This Probiotic Reduces Mild Cognitive Impairment Symptoms (M)

The probiotic has been investigated in over 250 clinical trials.

The probiotic has been investigated in over 250 clinical trials.

Probiotics help prevent mild declines in memory and thinking skills that typically occur with age, a study finds.

Older adults with mild cognitive impairment who took Lactobacillus rhamnosus GG (LGG) for three months displayed improved cognition scores.

LGG has been investigated in over 250 clinical trials and there is some evidence it can be useful for treating irritable bowel syndrome and some other gastrointestinal issues.

Ms Mashael Aljumaah, the study’s first author, said:

“The implication of this finding is quite exciting, as it means that modifying the gut microbiome through probiotics could potentially be a strategy to improve cognitive performance, particularly in individuals with mild cognitive impairment.

This adds a new layer to our understanding of the microbiome brain-gut connection and opens up new avenues for combating cognitive decline associated with aging.”

Fighting memory problems

The experiment involved 169 people aged 52 to 75, some of whom had Mild Cognitive Impairment (MCI).

MCI is diagnosed when people have age-related problems with memory and thinking, but can still live independently.

People with MCI may go on to develop dementia, but some people never get worse and many improve.

Ms Aljumaah said:

“Many studies focus on severe forms of cognitive diseases such as Alzheimer’s and dementia, but these conditions are more advanced, making them significantly harder to reverse or treat.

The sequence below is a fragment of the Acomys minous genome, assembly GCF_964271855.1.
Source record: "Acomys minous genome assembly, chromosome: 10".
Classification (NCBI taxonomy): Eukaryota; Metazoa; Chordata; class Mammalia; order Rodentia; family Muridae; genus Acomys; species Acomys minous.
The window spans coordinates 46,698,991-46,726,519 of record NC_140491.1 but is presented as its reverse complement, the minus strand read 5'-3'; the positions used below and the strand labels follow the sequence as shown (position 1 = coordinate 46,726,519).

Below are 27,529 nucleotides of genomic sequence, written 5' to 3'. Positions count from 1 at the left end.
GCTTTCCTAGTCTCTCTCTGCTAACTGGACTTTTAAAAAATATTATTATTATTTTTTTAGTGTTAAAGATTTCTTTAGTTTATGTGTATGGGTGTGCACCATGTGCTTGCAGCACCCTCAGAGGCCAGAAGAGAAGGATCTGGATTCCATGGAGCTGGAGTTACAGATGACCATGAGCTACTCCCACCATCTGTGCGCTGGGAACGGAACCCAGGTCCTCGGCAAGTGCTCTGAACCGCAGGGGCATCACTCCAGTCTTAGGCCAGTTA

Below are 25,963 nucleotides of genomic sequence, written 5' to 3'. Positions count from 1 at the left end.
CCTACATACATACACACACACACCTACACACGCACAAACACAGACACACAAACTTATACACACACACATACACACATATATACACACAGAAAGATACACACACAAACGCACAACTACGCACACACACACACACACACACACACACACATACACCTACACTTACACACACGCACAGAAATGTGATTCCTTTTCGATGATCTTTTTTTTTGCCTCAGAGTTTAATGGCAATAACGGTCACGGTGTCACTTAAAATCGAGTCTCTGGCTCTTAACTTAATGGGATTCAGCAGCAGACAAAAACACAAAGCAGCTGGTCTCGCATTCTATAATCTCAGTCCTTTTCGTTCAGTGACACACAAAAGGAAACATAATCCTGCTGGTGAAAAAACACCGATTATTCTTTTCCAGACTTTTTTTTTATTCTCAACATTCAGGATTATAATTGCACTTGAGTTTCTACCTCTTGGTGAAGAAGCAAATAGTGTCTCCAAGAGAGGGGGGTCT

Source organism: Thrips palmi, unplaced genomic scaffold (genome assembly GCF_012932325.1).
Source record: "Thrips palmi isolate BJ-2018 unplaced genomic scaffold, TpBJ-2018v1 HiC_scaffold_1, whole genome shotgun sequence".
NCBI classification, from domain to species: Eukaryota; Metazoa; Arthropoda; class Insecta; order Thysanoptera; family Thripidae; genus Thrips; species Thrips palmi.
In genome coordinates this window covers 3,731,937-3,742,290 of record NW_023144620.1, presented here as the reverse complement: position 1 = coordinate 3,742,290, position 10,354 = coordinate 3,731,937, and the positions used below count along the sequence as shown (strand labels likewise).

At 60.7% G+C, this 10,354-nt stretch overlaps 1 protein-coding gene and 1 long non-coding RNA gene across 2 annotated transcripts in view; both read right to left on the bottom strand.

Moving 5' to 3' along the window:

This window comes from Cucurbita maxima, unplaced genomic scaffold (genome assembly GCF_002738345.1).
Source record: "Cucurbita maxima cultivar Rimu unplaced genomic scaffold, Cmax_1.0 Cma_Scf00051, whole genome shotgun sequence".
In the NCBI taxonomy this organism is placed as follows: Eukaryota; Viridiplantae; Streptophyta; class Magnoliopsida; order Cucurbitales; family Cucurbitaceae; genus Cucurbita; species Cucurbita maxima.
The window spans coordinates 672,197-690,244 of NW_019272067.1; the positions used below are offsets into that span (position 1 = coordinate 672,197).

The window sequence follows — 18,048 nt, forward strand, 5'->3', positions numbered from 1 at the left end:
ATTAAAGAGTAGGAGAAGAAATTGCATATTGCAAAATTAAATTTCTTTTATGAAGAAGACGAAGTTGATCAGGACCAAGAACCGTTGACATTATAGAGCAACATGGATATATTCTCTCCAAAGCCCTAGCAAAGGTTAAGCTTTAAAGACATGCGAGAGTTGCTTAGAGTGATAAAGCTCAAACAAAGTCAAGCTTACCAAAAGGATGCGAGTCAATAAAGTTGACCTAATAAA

In contrast, we focused on mild cognitive impairment, which can include problems with memory, language, or judgment. Interventions at this stage of cognitive impairment could slow down or prevent the progression to more severe forms of dementia.”

Not only did the thinking skills of participants who took probiotics improve, the results showed, but changes were measured in the gut microbiome.

Microbes in the genus Prevotella decreased as people’s thinking skills increased.

Ms Aljumaah said:

“By identifying specific shifts in the gut microbiome associated with mild cognitive impairment, we’re exploring a new frontier in preventive strategies in cognitive health.

If these findings are replicated in future studies, it suggests the feasibility of using gut microbiome-targeted strategies as a novel approach to support cognitive health.”

It is not yet known how or why Prevotella interacts with brain health — that is what the researchers are working on next.


The study was presented at Nutrition ’23 in Boston, MA (Aljumaah et al., 2023).

Author: Dr Jeremy Dean

Psychologist, Jeremy Dean, PhD is the founder and author of PsyBlog. He holds a doctorate in psychology from University College London and two other advanced degrees in psychology. He has been writing about scientific research on PsyBlog since 2004.

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